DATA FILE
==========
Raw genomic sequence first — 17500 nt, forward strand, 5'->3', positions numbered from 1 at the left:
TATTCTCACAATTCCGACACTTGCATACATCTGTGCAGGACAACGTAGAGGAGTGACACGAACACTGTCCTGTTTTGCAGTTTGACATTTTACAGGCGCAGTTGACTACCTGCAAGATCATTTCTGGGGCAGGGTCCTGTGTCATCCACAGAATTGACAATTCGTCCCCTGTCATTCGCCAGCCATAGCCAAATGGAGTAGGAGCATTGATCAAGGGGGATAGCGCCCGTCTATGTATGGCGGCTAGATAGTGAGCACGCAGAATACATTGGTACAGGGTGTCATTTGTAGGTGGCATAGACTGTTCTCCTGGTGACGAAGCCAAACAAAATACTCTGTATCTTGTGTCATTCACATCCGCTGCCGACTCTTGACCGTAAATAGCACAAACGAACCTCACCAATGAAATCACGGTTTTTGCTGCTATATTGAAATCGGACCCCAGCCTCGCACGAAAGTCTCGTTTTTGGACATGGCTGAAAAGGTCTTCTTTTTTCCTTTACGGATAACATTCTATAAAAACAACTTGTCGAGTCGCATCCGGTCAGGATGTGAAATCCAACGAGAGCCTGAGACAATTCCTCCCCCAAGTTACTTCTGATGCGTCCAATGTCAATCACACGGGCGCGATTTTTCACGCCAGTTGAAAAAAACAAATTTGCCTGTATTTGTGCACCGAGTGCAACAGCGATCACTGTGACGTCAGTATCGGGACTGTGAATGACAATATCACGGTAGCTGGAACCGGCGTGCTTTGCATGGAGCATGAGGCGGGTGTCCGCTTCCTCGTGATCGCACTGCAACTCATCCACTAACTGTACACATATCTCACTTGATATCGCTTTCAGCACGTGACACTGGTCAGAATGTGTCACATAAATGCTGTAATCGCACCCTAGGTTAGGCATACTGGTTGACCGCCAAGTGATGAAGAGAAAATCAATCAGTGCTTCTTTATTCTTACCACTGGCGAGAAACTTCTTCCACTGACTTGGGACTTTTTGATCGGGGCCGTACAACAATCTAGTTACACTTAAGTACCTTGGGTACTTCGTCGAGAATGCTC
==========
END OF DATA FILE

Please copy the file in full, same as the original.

Raw genomic sequence first — 17500 nt, forward strand, 5'->3', positions numbered from 1 at the left:
TATTCTCACAATTCCGACACTTGCATACATCTGTGCAGGACAACGTAGAGGAGTGACACGAACACTGTCCTGTTTTGCAGTTTGACATTTTACAGGCGCAGTTGACTACCTGCAAGATCATTTCTGGGGCAGGGTCCTGTGTCATCCACAGAATTGACAATTCGTCCCCTGTCATTCGCCAGCCATAGCCAAATGGAGTAGGAGCATTGATCAAGGGGGATAGCGCCCGTCTATGTATGGCGGCTAGATAGTGAGCACGCAGAATACATTGGTACAGGGTGTCATTTGTAGGTGGCATAGACTGTTCTCCTGGTGACGAAGCCAAACAAAATACTCTGTATCTTGTGTCATTCACATCCGCTGCCGACTCTTGACCGTAAATAGCACAAACGAACCTCACCAATGAAATCACGGTTTTTGCTGCTATATTGAAATCGGACCCCAGCCTCGCACGAAAGTCTCGTTTTTGGACATGGCTGAAAAGGTCTTCTTTTTTCCTTTACGGATAACATTCTATAAAAACAACTTGTCGAGTCGCATCCGGTCAGGATGTGAAATCCAACGAGAGCCTGAGACAATTCCTCCCCCAAGTTACTTCTGATGCGTCCAATGTCAATCACACGGGCGCGATTTTTCACGCCAGTTGAAAAAAACAAATTTGCCTGTATTTGTGCACCGAGTGCAACAGCGATCACTGTGACGTCAGTATCGGGACTGTGAATGACAATATCACGGTAGCTGGAACCGGCGTGCTTTGCATGGAGCATGAGGCGGGTGTCCGCTTCCTCGTGATCGCACTGCAACTCATCCACTAACTGTACACATATCTCACTTGATATCGCTTTCAGCACGTGACACTGGTCAGAATGTGTCACATAAATGCTGTAATCGCACCCTAGGTTAGGCATACTGGTTGACCGCCAAGTGATGAAGAGAAAATCAATCAGTGCTTCTTTATTCTTACCACTGGCGAGAAACTTCTTCCACTGACTTGGGACTTTTTGATCGGGGCCGTACAACAATCTAGTTACACTTAAGTACCTTGGGTACTTCGTCGAGAATGCTC